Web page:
I am currently writing a script that will perform backups on a set of databases, comress them, encrypt them, transfer them to a separate storage machine, and verify that the file made it successfully. I can create the backup and perform the standard compression and encryption so that it can be safely transferred and stored in the secondary location. After this, ssh is used to verify that a directory exists on the target machine or to force creation of that directory, then I use scp to transfer the file, and lastly another ssh to verify that the file exists on the other end.

This worked well in the past, however a change was made to the script to include a timestamp in the filename (in addition to the existing datestamp) and the : characters in that timestamp in the filename are causing the transfer to fail under the scp transfer and the following ssh to test the file's existence.

Currently, I am creating a DATE variable at the top of the script and setting it to the following: $(date --date=today +%FT%H:%M:%S%z), which produces a datestamp in the proper ISO 8601 format. This works fine to create the database dumps (postgres dumps created with pg_dump) as well as compression with gzip and encryption with openssl. Each of these generates a new file, with all names in the format HOSTNAME.DATABASE-dump-DATE.EXTENSION.

When the date was being provided to the filename without the time, and thus without the : character, it worked perfectly. The specific errors I receive now that there are : characters are on the following segments of code ($1 refers to the argument provided to the script, containing the name of the database to be backed up, and $DATE was defined above):

scp -P PORT "$(hostname).$1-dump-$DATE.backup.gz.aes" USER@HOST:"/backups/$(hostname)/"

This fails with the error ssh: could not resolve hostname HOSTNAME.DATABASE-dump-2015-07-31T13: Name or service not known.

ssh HOST -p PORT <<"HERE"
if test -f /backups/$(hostname)/$(hostname).$1-dump-$DATE.backup.gz.aes;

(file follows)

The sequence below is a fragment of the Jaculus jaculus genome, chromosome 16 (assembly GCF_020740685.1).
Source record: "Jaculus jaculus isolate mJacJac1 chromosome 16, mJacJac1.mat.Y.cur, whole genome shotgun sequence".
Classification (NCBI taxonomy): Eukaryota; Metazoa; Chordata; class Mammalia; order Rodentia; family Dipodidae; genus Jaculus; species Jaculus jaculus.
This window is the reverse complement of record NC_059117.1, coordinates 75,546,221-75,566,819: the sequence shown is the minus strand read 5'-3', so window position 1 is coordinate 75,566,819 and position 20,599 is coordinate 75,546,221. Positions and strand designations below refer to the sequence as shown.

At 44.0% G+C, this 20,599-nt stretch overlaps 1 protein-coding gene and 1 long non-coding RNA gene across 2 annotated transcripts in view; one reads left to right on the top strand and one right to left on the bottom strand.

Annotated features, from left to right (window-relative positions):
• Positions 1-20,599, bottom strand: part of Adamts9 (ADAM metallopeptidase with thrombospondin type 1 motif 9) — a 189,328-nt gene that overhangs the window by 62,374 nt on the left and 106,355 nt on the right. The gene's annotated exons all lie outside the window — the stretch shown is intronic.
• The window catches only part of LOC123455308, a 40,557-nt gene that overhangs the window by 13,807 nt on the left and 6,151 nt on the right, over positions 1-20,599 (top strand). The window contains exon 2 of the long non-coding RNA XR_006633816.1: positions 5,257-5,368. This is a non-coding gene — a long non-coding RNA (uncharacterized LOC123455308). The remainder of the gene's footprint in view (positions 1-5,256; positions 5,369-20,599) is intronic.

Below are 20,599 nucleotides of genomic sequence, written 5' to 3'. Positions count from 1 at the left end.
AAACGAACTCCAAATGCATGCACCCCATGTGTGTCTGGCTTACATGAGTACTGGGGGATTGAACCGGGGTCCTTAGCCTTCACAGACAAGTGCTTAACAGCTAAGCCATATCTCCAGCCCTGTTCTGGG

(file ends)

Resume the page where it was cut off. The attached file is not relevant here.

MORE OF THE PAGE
then echo "File exists";
else echo "Transfer failed";

This fails with Pseudo-terminal will not be allocated because stdin is not a terminal. Using -t produces the same error, and using -t -t (from info found at stackoverflow that lead down the rabbit hole about Pseudo-terminal) does not allow the commands given after to flow through, which is probably something that I missed about what that actually does.

I would like to avoid using any additional software that would need to be installed on the machines (running Ubuntu 14.04 and latest Postgresql for DB). Please let me know if there is any way scp/ssh can be made to handle these files properly.

  • I notice that you use the date as variable $DATE. Just an idea. Can you try to put a \ before the :?
    – Marco
    Commented Jul 31, 2015 at 15:02

1 Answer 1

scp -P PORT "$(hostname).$1-dump-$DATE.backup.gz.aes" USER@HOST:"/backups/$(hostname)/"

Scp supports copying files from one remote host to another, and the syntax to do that is to specify both the source and destination using the "hostname:filename" syntax:

scp srchost:/src/file desthost:/dest/file

Your source file has a colon in its name, so scp is trying to parse it as the hostname and filename of a remote file.

You can prevent scp from treating the source filename argument as a remote filename by making sure the argument has a "/" before the first colon. Hostnames can't have "/" in them, and scp stops looking for colons in a command-line argument after the first "/". This ought to work:

scp -P PORT "./$(hostname).$1-dump-$DATE.backup.gz.aes" USER@HOST:"/backups/$(hostname)/"
             ^^-- Prepend a ref to the current directory
  • You're quite right, my approach (escaping the :) didn't work. I could have sworn I tested this yesterday and saw that it worked but I certainly can't reproduce it now. Thanks for pointing it out, I deleted my answer.
    – terdon
    Commented Aug 1, 2015 at 15:56

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